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01/27/2011

The other side of the most popular zoo animal

When we visit the project sites in Batticaloa District in the Eastern Province, we sometimes encounter a herd of wild elephants on the highway that runs through the woods. All the cars stop and people just watch the elephants from a distance. Like many Japanese people, Sri Lankan people also love elephants and elephant show is one of the favorite attractions in zoos. But such a popular animal can also be a menace to the villagers.

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Ms. Sooriyakumari (38 years old), one of the returnees to the Northern Province, told us about some elephants she had encountered in the middle of the night.

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That night, several elephants suddenly came to the village and ate from the banana trees planted around the wells repaired by JEN. Elephants can be fierce animals when there is more than one of them. Ms. Sooriyakumari and her children huddled together in fear. Her husband, Kandeepan, went to seek help from the neighbors and managed to chase away the elephants by making loud noises with cooking pans and buckets. But unfortunately, the banana trees were badly damaged.
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This is what is happening all over Sri Lanka. When the people clear the jungles to construct houses and grow crops, the elephants who lived on that land escape deeper into the woods. But the papayas and bananas grown by the people are also the elephants’ favorite food, so they often come out to the villages.

 Elephants are losing the habitat because of development but the people need to clear the jungles to live.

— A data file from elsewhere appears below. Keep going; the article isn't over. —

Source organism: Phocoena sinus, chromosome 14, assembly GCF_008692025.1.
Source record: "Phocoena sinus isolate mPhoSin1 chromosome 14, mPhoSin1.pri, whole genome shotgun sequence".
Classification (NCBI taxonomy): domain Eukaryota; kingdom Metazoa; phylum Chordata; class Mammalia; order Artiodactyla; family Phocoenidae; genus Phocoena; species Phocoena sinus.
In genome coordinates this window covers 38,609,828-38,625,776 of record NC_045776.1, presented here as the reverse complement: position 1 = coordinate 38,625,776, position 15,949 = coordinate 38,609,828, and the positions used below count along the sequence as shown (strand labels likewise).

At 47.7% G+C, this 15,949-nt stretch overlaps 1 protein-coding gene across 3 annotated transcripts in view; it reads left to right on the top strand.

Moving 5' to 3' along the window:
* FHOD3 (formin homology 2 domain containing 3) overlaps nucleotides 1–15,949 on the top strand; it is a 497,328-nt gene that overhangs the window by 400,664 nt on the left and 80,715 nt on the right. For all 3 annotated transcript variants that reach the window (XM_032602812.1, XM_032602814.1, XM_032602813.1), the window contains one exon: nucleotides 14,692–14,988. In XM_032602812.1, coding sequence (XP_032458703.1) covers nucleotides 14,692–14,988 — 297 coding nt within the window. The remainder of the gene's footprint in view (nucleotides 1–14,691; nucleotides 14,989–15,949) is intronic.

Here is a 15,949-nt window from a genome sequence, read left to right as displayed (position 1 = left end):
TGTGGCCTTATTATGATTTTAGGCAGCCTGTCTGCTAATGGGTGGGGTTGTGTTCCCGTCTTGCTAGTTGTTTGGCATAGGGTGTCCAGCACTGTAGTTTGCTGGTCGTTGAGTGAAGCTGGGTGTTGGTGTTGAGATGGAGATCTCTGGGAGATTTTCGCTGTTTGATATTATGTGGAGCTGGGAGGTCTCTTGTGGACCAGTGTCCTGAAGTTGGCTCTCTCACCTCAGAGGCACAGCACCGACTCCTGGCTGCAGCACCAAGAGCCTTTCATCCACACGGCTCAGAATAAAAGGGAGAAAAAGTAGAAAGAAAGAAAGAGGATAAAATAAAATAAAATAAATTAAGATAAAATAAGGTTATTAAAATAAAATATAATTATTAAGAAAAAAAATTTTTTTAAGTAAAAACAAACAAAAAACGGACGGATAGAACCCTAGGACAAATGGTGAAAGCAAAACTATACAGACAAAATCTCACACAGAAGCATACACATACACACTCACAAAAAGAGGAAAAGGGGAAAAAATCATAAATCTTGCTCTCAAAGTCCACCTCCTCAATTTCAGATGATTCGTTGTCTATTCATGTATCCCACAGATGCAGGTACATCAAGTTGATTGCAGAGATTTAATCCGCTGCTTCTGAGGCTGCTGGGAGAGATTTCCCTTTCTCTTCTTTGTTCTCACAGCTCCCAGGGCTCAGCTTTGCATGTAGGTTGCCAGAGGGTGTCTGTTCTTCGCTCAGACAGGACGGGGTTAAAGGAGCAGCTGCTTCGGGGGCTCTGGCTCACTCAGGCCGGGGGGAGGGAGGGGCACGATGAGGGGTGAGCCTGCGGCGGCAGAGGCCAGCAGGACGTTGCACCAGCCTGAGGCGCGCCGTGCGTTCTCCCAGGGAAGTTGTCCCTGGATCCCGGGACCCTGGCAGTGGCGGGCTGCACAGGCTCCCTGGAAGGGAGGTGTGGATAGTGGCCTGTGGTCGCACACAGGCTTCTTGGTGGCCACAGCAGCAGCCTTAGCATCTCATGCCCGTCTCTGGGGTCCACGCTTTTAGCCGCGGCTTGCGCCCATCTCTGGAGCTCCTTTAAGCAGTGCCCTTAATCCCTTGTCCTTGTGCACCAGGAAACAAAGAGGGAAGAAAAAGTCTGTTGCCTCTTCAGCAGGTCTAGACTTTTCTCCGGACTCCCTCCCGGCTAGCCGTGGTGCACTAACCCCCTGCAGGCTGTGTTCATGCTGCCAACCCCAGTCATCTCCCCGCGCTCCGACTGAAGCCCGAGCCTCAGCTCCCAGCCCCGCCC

The refugees returning to the villages are struggling to rebuild their lives back together. JEN will support them but we also hope that the elephants and humans can live together in harmony.

January 27, 2011 in Sri Lanka |

Brick man of Grangoave in Haiti, Ti George

George Zephyr is 50 years old man and he is also a father of 8 children. He is a man of Haiti with strength and proud. It may be felt wander that he has a nickname of “Ti George” (“Ti” means “a little”, by the way) but it is very suit him because the adjective of “a little” before his name is very familiar just like himself! 8months has been passed since we saw him for the first time, and he always show smile on his old and being brown face even though he is in hard situation.

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His work is making bricks, and it is one of the hardest works in hot whether of Haiti. Besides, it can not say that work is good for earning money. He spends at least 10 hours to make a sand move with his assistant. This step is necessary before mixing sand, water, and cement to adjust solidity. They do not have useful machine so they just use a handcart to bring sand and cement and a bucket to bring the water. All they have is human power and passion for their work

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Next step is mixing completely by their handwork. The brick can not be made if this step is not good enough. Besides, they have no machine to forming brick so they use only their old tool and muscle.

 

The new brick which form precisely and being compressed are dried by sun, but these are moved at least 4 times to dry enough. Main Street of Grangoave does not have enough space. Besides, they have distribution problems too, so they need to bring bricks again to make 25 bricks pile.

 

The price of a pile is 0.625 dollars, and the team of Ti George can make only 250~300 bricks per day. It means they can expect to earn maximum 187.5 dollar per day but the cost of raw materials are taken away so their benefit is not corresponded to their effort.

 

In order to buy 150 bricks to repair a well in Leogan area, constructing staff of JEN visit his bricks at 6:30 AM in every morning, and Ti George always be there with strong muscle and smile!

 

In last Jury, I made one decision as humanity support engaged person. The decision is that we order the bricks to local bricks maker, not manufacture of bricks in capital of port-prince It means JEN choose Ti George as bricks supplier. He is the most proud person in my point of view. I hope their team gets more valuable works, and they and their families spend their life well.

 

January 27, 2011 in Haiti |

Success in Morobo district

Students of the school which is located far away from central part of  Morobo  have problems in securing safe drinkable water.
Morobo district belongs to Green Belt of Central Equatoria State